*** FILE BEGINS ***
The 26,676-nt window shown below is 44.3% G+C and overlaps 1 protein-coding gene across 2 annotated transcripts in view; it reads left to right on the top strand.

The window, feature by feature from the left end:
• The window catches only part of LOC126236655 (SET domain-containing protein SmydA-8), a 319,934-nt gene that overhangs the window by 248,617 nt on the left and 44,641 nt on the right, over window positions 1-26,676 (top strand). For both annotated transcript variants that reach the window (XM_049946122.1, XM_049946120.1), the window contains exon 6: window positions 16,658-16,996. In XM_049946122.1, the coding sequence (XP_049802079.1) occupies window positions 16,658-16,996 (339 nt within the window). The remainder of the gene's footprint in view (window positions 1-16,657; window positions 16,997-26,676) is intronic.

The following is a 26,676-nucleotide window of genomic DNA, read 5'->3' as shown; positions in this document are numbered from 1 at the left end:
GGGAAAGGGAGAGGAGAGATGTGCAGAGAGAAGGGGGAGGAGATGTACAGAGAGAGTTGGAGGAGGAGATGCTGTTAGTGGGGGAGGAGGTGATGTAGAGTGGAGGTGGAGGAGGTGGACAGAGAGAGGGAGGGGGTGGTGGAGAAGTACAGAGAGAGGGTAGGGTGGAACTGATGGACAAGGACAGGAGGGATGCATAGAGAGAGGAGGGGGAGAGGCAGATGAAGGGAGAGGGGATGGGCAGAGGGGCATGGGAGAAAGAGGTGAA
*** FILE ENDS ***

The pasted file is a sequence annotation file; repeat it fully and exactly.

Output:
The 26,676-nt window shown below is 44.3% G+C and overlaps 1 protein-coding gene across 2 annotated transcripts in view; it reads left to right on the top strand.

The window, feature by feature from the left end:
• The window catches only part of LOC126236655 (SET domain-containing protein SmydA-8), a 319,934-nt gene that overhangs the window by 248,617 nt on the left and 44,641 nt on the right, over window positions 1-26,676 (top strand). For both annotated transcript variants that reach the window (XM_049946122.1, XM_049946120.1), the window contains exon 6: window positions 16,658-16,996. In XM_049946122.1, the coding sequence (XP_049802079.1) occupies window positions 16,658-16,996 (339 nt within the window). The remainder of the gene's footprint in view (window positions 1-16,657; window positions 16,997-26,676) is intronic.

The following is a 26,676-nucleotide window of genomic DNA, read 5'->3' as shown; positions in this document are numbered from 1 at the left end:
GGGAAAGGGAGAGGAGAGATGTGCAGAGAGAAGGGGGAGGAGATGTACAGAGAGAGTTGGAGGAGGAGATGCTGTTAGTGGGGGAGGAGGTGATGTAGAGTGGAGGTGGAGGAGGTGGACAGAGAGAGGGAGGGGGTGGTGGAGAAGTACAGAGAGAGGGTAGGGTGGAACTGATGGACAAGGACAGGAGGGATGCATAGAGAGAGGAGGGGGAGAGGCAGATGAAGGGAGAGGGGATGGGCAGAGGGGCATGGGAGAAAGAGGTGAA